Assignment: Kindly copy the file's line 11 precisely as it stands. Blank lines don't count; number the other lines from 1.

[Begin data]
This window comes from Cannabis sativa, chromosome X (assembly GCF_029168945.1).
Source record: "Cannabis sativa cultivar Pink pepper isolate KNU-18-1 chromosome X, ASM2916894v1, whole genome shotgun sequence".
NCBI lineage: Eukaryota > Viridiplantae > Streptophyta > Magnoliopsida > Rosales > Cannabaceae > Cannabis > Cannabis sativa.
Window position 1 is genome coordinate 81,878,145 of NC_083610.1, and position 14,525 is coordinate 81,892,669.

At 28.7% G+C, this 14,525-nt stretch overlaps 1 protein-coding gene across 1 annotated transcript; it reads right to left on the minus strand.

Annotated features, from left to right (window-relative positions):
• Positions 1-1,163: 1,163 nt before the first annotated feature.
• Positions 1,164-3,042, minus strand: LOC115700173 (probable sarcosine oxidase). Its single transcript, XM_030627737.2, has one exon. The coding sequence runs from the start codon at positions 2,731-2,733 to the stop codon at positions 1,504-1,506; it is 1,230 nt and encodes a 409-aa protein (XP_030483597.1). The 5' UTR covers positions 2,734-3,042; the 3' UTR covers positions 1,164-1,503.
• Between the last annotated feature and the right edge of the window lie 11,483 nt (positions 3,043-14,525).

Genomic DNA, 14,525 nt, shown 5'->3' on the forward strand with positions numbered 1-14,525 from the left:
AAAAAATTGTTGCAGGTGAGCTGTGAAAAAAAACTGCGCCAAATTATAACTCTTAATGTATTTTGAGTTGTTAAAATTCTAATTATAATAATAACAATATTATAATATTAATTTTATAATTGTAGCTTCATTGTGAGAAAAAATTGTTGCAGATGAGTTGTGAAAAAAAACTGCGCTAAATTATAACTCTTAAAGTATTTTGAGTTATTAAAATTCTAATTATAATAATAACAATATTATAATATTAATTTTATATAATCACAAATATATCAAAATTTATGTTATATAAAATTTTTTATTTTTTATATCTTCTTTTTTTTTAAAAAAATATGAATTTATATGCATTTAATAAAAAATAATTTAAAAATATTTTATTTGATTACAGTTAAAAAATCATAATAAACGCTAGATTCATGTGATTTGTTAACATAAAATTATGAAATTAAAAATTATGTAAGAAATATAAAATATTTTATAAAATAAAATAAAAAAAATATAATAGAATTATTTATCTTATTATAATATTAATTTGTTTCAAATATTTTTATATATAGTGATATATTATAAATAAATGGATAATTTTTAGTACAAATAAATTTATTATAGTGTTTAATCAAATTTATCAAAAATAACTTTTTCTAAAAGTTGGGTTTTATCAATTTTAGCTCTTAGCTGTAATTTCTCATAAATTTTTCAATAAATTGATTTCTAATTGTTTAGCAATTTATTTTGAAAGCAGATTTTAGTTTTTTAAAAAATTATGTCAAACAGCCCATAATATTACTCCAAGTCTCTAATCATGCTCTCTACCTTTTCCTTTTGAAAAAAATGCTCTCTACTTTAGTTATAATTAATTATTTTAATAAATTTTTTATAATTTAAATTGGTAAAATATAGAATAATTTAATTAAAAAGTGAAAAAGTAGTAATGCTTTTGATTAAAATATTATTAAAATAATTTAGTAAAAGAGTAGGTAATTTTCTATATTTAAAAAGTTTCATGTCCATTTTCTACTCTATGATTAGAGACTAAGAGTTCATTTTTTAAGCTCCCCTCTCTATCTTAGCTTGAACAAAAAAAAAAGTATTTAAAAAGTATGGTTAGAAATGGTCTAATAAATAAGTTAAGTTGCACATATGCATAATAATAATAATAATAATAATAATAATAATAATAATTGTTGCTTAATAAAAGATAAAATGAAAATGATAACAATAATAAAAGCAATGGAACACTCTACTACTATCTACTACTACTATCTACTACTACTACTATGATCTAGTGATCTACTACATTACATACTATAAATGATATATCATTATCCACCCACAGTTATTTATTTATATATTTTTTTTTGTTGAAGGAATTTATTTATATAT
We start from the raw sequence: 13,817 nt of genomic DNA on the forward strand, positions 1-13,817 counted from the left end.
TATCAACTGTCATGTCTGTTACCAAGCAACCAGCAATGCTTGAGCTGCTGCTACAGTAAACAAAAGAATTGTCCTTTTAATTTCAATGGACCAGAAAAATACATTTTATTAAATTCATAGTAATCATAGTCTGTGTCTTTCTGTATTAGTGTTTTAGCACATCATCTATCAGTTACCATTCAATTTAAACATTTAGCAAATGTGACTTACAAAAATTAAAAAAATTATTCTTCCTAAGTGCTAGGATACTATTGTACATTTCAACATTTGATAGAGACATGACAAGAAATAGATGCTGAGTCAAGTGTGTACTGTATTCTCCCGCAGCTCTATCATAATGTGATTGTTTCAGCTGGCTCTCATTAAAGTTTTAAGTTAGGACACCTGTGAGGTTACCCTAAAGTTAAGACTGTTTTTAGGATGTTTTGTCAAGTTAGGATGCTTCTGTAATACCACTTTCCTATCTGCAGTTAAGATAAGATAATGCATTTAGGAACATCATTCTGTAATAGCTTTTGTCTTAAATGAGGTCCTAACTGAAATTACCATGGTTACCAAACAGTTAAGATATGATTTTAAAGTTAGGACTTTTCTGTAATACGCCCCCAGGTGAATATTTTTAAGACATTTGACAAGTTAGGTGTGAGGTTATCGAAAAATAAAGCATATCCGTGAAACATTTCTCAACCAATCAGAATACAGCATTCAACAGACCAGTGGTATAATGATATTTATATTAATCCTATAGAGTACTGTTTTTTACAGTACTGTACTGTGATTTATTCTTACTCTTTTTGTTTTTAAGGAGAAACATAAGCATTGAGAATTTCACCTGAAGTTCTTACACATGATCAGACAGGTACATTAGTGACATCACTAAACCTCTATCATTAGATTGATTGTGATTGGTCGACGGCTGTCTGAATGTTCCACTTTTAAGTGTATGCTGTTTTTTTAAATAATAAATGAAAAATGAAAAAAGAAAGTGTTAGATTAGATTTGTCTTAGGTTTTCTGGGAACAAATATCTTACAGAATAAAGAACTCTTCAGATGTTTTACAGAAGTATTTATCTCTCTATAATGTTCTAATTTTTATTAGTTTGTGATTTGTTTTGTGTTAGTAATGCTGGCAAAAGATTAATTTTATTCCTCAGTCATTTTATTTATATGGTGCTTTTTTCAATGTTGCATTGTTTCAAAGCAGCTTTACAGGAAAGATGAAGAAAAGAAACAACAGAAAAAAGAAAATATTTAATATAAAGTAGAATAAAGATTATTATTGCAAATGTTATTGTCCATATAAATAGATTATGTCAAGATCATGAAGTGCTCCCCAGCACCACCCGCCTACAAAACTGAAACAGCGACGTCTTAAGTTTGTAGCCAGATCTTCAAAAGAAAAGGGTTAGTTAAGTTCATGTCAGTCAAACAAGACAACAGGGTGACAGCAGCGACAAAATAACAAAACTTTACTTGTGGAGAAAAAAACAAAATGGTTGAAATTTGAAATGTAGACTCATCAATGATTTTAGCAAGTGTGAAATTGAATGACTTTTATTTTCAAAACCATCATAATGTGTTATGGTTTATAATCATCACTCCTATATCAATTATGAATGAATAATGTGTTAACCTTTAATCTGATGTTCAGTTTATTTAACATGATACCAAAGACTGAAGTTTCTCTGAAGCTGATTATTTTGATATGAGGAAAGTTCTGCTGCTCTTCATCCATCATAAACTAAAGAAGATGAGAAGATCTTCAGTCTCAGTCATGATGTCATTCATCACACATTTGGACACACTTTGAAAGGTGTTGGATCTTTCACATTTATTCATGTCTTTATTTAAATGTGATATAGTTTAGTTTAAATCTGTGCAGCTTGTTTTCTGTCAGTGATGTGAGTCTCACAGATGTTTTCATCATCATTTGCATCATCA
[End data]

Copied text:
AAAAAATTGTTGCAGGTGAGCTGTGAAAAAAAACTGCGCCAAATTATAACTCTTAATGTATTTTGAGTTGTTAAAATTCTAATTATAATAATAACAATATTATAATATTAATTTTATAATTGTAGCTTCATTGTGAGAAAAAATTGTTGCAGATGAGTTGTGAAAAAAAACTGCGCTAAATTATAACTCTTAAAGTATTTTGAGTTATTAAAATTCTAATTATAATAATAACAATATTATAATATTAATTTTATATAATCACAAATATATCAAAATTTATGTTATATAAAATTTTTTATTTTTTATATCTTCTTTTTTTTTAAAAAAATATGAATTTATATGCATTTAATAAAAAATAATTTAAAAATATTTTATTTGATTACAGTTAAAAAATCATAATAAACGCTAGATTCATGTGATTTGTTAACATAAAATTATGAAATTAAAAATTATGTAAGAAATATAAAATATTTTATAAAATAAAATAAAAAAAATATAATAGAATTATTTATCTTATTATAATATTAATTTGTTTCAAATATTTTTATATATAGTGATATATTATAAATAAATGGATAATTTTTAGTACAAATAAATTTATTATAGTGTTTAATCAAATTTATCAAAAATAACTTTTTCTAAAAGTTGGGTTTTATCAATTTTAGCTCTTAGCTGTAATTTCTCATAAATTTTTCAATAAATTGATTTCTAATTGTTTAGCAATTTATTTTGAAAGCAGATTTTAGTTTTTTAAAAAATTATGTCAAACAGCCCATAATATTACTCCAAGTCTCTAATCATGCTCTCTACCTTTTCCTTTTGAAAAAAATGCTCTCTACTTTAGTTATAATTAATTATTTTAATAAATTTTTTATAATTTAAATTGGTAAAATATAGAATAATTTAATTAAAAAGTGAAAAAGTAGTAATGCTTTTGATTAAAATATTATTAAAATAATTTAGTAAAAGAGTAGGTAATTTTCTATATTTAAAAAGTTTCATGTCCATTTTCTACTCTATGATTAGAGACTAAGAGTTCATTTTTTAAGCTCCCCTCTCTATCTTAGCTTGAACAAAAAAAAAAGTATTTAAAAAGTATGGTTAGAAATGGTCTAATAAATAAGTTAAGTTGCACATATGCATAATAATAATAATAATAATAATAATAATAATAATAATTGTTGCTTAATAAAAGATAAAATGAAAATGATAACAATAATAAAAGCAATGGAACACTCTACTACTATCTACTACTACTATCTACTACTACTACTATGATCTAGTGATCTACTACATTACATACTATAAATGATATATCATTATCCACCCACAGTTATTTATTTATATATTTTTTTTTGTTGAAGGAATTTATTTATATAT